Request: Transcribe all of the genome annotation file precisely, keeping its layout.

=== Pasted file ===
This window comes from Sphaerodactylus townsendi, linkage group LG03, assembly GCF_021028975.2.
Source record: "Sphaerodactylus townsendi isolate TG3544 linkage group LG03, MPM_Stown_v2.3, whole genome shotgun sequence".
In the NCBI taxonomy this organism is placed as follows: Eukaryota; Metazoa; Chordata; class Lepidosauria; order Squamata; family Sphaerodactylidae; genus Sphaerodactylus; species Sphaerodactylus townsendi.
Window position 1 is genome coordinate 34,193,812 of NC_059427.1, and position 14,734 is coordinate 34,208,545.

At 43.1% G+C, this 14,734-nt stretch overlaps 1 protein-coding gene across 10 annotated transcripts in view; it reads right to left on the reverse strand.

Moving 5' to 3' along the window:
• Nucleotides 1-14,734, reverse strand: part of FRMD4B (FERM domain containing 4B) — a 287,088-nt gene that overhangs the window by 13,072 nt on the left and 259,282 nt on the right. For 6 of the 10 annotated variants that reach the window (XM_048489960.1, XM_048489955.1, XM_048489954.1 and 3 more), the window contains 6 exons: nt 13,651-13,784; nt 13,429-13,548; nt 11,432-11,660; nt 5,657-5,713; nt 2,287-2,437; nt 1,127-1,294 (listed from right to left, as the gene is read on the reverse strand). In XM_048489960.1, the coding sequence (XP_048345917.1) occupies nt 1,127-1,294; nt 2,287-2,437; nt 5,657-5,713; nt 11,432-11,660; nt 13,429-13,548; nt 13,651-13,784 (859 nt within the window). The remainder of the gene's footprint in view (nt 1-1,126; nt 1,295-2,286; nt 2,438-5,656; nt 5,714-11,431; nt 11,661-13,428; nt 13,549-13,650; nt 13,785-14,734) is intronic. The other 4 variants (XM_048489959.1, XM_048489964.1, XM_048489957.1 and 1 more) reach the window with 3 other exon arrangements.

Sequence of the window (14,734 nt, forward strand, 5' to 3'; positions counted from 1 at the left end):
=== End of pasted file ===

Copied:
This window comes from Sphaerodactylus townsendi, linkage group LG03, assembly GCF_021028975.2.
Source record: "Sphaerodactylus townsendi isolate TG3544 linkage group LG03, MPM_Stown_v2.3, whole genome shotgun sequence".
In the NCBI taxonomy this organism is placed as follows: Eukaryota; Metazoa; Chordata; class Lepidosauria; order Squamata; family Sphaerodactylidae; genus Sphaerodactylus; species Sphaerodactylus townsendi.
Window position 1 is genome coordinate 34,193,812 of NC_059427.1, and position 14,734 is coordinate 34,208,545.

At 43.1% G+C, this 14,734-nt stretch overlaps 1 protein-coding gene across 10 annotated transcripts in view; it reads right to left on the reverse strand.

Moving 5' to 3' along the window:
• Nucleotides 1-14,734, reverse strand: part of FRMD4B (FERM domain containing 4B) — a 287,088-nt gene that overhangs the window by 13,072 nt on the left and 259,282 nt on the right. For 6 of the 10 annotated variants that reach the window (XM_048489960.1, XM_048489955.1, XM_048489954.1 and 3 more), the window contains 6 exons: nt 13,651-13,784; nt 13,429-13,548; nt 11,432-11,660; nt 5,657-5,713; nt 2,287-2,437; nt 1,127-1,294 (listed from right to left, as the gene is read on the reverse strand). In XM_048489960.1, the coding sequence (XP_048345917.1) occupies nt 1,127-1,294; nt 2,287-2,437; nt 5,657-5,713; nt 11,432-11,660; nt 13,429-13,548; nt 13,651-13,784 (859 nt within the window). The remainder of the gene's footprint in view (nt 1-1,126; nt 1,295-2,286; nt 2,438-5,656; nt 5,714-11,431; nt 11,661-13,428; nt 13,549-13,650; nt 13,785-14,734) is intronic. The other 4 variants (XM_048489959.1, XM_048489964.1, XM_048489957.1 and 1 more) reach the window with 3 other exon arrangements.

Sequence of the window (14,734 nt, forward strand, 5' to 3'; positions counted from 1 at the left end):